I’m an engineer through and through and proudly express myself as a Fellow of the Royal Academy of Engineering.
I studied natural sciences at Corpus Christi College, Cambridge which perhaps surprisingly provided an amazing education in all things practical.
Many of the hundreds of patents that I hold are for domestic appliances, thermostats and electrical equipment. My single most famous invention is the thermostat controls for the cordless kettle, patented and used throughout the world.
It’s been calculated that over two billion of the bi-metal blades I designed – used in thermostats to switch off kettles – have been produced since their invention in the 1970s.
The company I founded, Strix, holds four Queen’s Awards, three for Export and one for Innovation, granted for my 360-degrees cordless kettle connector.
My personal interests include flying, first flying solo in 1953. I love aeronautical design – from the streamlined shape of the plane’s exterior to the dial and numerous ‘clock’ faces in the cabin.
I was awarded Officer of the Order of the British Empire in the 2011 New Year’s honours list for services to business and horology.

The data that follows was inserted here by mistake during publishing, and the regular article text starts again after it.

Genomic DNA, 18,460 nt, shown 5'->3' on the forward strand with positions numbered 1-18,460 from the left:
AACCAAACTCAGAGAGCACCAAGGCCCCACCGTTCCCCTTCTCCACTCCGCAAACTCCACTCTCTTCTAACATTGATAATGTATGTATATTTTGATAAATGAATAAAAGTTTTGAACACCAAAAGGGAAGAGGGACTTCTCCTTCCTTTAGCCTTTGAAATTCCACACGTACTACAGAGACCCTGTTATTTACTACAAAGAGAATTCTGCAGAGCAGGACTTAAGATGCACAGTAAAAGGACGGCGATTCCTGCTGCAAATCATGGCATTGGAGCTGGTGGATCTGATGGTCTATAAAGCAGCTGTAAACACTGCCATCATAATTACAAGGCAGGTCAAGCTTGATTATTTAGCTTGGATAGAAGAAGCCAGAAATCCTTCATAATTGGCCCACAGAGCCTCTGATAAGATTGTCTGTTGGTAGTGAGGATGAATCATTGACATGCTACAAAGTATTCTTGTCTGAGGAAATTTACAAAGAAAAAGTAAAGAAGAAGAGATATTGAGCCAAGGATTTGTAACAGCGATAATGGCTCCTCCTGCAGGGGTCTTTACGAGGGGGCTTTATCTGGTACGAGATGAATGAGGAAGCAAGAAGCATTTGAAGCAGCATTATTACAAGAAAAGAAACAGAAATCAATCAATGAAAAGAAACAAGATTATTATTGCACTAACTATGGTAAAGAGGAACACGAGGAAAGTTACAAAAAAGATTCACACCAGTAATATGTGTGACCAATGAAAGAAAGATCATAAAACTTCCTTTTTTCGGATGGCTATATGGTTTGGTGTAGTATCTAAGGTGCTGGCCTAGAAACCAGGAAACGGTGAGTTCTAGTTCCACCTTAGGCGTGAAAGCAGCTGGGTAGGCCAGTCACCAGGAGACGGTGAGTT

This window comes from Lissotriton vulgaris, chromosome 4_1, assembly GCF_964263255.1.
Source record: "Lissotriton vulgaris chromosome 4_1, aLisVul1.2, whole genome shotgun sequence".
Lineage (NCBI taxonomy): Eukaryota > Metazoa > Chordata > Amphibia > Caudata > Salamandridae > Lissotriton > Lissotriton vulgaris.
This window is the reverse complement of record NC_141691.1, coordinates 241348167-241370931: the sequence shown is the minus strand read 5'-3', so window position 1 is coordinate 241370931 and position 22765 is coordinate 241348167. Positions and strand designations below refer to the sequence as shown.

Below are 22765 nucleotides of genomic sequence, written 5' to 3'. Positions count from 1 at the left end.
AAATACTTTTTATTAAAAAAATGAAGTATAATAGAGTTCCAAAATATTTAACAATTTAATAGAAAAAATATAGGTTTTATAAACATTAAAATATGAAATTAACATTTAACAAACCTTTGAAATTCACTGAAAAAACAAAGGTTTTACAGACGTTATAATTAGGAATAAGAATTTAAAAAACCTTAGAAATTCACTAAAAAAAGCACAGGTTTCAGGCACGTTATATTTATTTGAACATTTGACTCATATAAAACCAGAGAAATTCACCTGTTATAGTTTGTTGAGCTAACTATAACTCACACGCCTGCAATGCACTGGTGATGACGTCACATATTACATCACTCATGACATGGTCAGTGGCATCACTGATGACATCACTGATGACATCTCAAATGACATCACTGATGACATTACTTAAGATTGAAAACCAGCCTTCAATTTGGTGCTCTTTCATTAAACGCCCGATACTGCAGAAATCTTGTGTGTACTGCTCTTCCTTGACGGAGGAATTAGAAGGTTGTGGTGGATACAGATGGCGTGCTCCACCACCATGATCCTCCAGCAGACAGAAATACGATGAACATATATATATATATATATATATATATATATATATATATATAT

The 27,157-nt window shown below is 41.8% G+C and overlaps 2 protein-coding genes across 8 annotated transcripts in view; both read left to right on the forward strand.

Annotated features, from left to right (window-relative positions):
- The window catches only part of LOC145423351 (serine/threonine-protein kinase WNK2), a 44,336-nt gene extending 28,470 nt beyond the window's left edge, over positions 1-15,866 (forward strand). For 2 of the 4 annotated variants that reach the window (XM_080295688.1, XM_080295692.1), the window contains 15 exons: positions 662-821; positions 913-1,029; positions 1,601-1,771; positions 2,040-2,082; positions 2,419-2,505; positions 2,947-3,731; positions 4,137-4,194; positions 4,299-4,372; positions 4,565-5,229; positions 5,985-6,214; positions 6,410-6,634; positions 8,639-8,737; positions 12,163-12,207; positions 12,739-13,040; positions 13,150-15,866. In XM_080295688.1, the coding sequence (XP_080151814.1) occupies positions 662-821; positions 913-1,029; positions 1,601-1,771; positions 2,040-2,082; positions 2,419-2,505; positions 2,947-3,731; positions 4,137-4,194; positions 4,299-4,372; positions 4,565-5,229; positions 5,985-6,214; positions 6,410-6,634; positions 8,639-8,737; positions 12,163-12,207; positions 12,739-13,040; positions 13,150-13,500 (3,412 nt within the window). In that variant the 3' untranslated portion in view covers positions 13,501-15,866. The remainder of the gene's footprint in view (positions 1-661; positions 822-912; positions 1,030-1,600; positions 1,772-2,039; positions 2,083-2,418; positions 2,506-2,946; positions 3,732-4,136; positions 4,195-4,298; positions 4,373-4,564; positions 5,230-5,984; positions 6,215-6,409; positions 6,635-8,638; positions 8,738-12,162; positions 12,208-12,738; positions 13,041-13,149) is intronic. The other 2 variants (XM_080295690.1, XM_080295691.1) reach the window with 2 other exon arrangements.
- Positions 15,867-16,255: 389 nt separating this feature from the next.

My interest in engineers stretched to the design and building of innovative clocks, including the Corpus Christi Chronophage, which was donated to and on permanent display at Corpus Christi College, Cambridge. I’ve also designed an intelligent pendulum.
Over the years I’ve made numerous contributions to educational establishments, including the support of the Centre for Manufacturing at UMIST, which opened in 2001.
I’ve been an active benefactor to my former Cambridge College, contributing £2.5 million in 2008 towards the construction of a new Taylor Library for students. I’ve also funded many scholarships and bursaries that are aimed to help shape the engineers of tomorrow.
An Honorary Doctorate from UMIST and the title of Visiting Professor of Innovation were awarded in recognition of my numerous patents. I am also an elected Honorary Fellow of Corpus Christi College.